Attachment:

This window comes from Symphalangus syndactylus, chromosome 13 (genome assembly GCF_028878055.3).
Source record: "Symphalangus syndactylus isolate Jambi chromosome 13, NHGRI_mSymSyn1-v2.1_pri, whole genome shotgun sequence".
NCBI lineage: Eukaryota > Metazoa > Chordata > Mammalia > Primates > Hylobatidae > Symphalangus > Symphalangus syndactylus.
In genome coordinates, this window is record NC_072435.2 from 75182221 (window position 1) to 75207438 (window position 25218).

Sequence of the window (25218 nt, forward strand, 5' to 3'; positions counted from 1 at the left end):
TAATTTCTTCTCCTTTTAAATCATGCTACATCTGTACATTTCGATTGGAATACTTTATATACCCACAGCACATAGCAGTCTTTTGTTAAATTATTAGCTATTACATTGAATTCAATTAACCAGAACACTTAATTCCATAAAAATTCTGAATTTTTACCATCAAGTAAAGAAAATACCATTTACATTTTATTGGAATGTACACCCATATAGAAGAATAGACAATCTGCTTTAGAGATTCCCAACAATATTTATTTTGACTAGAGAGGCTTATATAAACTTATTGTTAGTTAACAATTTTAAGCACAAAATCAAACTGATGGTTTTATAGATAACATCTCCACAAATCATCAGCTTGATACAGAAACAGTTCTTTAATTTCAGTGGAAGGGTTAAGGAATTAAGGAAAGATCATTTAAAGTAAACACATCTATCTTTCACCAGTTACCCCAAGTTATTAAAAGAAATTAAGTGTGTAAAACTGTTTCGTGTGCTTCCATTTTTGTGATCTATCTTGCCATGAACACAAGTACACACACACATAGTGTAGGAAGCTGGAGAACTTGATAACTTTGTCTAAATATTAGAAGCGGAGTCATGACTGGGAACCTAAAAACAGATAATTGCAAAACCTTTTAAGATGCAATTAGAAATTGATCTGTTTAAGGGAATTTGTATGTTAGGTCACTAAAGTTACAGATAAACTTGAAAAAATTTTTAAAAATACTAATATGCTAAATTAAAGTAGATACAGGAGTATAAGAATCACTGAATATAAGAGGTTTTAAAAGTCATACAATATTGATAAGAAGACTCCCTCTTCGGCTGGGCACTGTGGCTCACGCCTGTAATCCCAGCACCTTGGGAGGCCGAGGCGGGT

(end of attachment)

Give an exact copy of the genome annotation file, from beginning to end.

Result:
This window comes from Symphalangus syndactylus, chromosome 13 (genome assembly GCF_028878055.3).
Source record: "Symphalangus syndactylus isolate Jambi chromosome 13, NHGRI_mSymSyn1-v2.1_pri, whole genome shotgun sequence".
NCBI lineage: Eukaryota > Metazoa > Chordata > Mammalia > Primates > Hylobatidae > Symphalangus > Symphalangus syndactylus.
In genome coordinates, this window is record NC_072435.2 from 75182221 (window position 1) to 75207438 (window position 25218).

Sequence of the window (25218 nt, forward strand, 5' to 3'; positions counted from 1 at the left end):
TAATTTCTTCTCCTTTTAAATCATGCTACATCTGTACATTTCGATTGGAATACTTTATATACCCACAGCACATAGCAGTCTTTTGTTAAATTATTAGCTATTACATTGAATTCAATTAACCAGAACACTTAATTCCATAAAAATTCTGAATTTTTACCATCAAGTAAAGAAAATACCATTTACATTTTATTGGAATGTACACCCATATAGAAGAATAGACAATCTGCTTTAGAGATTCCCAACAATATTTATTTTGACTAGAGAGGCTTATATAAACTTATTGTTAGTTAACAATTTTAAGCACAAAATCAAACTGATGGTTTTATAGATAACATCTCCACAAATCATCAGCTTGATACAGAAACAGTTCTTTAATTTCAGTGGAAGGGTTAAGGAATTAAGGAAAGATCATTTAAAGTAAACACATCTATCTTTCACCAGTTACCCCAAGTTATTAAAAGAAATTAAGTGTGTAAAACTGTTTCGTGTGCTTCCATTTTTGTGATCTATCTTGCCATGAACACAAGTACACACACACATAGTGTAGGAAGCTGGAGAACTTGATAACTTTGTCTAAATATTAGAAGCGGAGTCATGACTGGGAACCTAAAAACAGATAATTGCAAAACCTTTTAAGATGCAATTAGAAATTGATCTGTTTAAGGGAATTTGTATGTTAGGTCACTAAAGTTACAGATAAACTTGAAAAAATTTTTAAAAATACTAATATGCTAAATTAAAGTAGATACAGGAGTATAAGAATCACTGAATATAAGAGGTTTTAAAAGTCATACAATATTGATAAGAAGACTCCCTCTTCGGCTGGGCACTGTGGCTCACGCCTGTAATCCCAGCACCTTGGGAGGCCGAGGCGGGT